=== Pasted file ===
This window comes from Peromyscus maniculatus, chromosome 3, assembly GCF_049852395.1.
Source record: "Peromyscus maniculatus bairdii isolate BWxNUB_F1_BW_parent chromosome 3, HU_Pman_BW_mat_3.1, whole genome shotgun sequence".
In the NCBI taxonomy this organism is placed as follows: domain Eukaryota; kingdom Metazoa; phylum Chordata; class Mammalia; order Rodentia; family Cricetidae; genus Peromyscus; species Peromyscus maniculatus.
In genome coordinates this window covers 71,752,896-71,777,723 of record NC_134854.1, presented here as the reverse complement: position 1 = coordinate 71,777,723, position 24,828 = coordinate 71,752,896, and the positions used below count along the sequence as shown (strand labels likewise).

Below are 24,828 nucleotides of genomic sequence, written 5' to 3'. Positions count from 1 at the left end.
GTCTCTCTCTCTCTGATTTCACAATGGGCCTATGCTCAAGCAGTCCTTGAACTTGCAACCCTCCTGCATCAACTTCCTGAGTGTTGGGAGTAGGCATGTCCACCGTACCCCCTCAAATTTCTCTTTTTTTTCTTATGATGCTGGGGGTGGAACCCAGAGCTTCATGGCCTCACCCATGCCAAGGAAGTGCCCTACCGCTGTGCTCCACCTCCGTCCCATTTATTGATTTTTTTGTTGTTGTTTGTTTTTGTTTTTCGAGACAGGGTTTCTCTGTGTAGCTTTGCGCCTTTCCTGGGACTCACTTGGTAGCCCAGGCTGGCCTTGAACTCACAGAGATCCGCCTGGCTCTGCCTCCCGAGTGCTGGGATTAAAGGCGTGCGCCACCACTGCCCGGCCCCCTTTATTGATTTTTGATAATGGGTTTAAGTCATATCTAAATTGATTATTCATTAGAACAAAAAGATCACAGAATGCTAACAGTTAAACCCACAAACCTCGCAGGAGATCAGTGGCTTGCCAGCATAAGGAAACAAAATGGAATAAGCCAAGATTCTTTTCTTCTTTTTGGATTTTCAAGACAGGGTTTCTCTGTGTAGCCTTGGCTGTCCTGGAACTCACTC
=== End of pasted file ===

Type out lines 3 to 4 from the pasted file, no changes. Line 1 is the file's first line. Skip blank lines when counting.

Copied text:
In the NCBI taxonomy this organism is placed as follows: domain Eukaryota; kingdom Metazoa; phylum Chordata; class Mammalia; order Rodentia; family Cricetidae; genus Peromyscus; species Peromyscus maniculatus.
In genome coordinates this window covers 71,752,896-71,777,723 of record NC_134854.1, presented here as the reverse complement: position 1 = coordinate 71,777,723, position 24,828 = coordinate 71,752,896, and the positions used below count along the sequence as shown (strand labels likewise).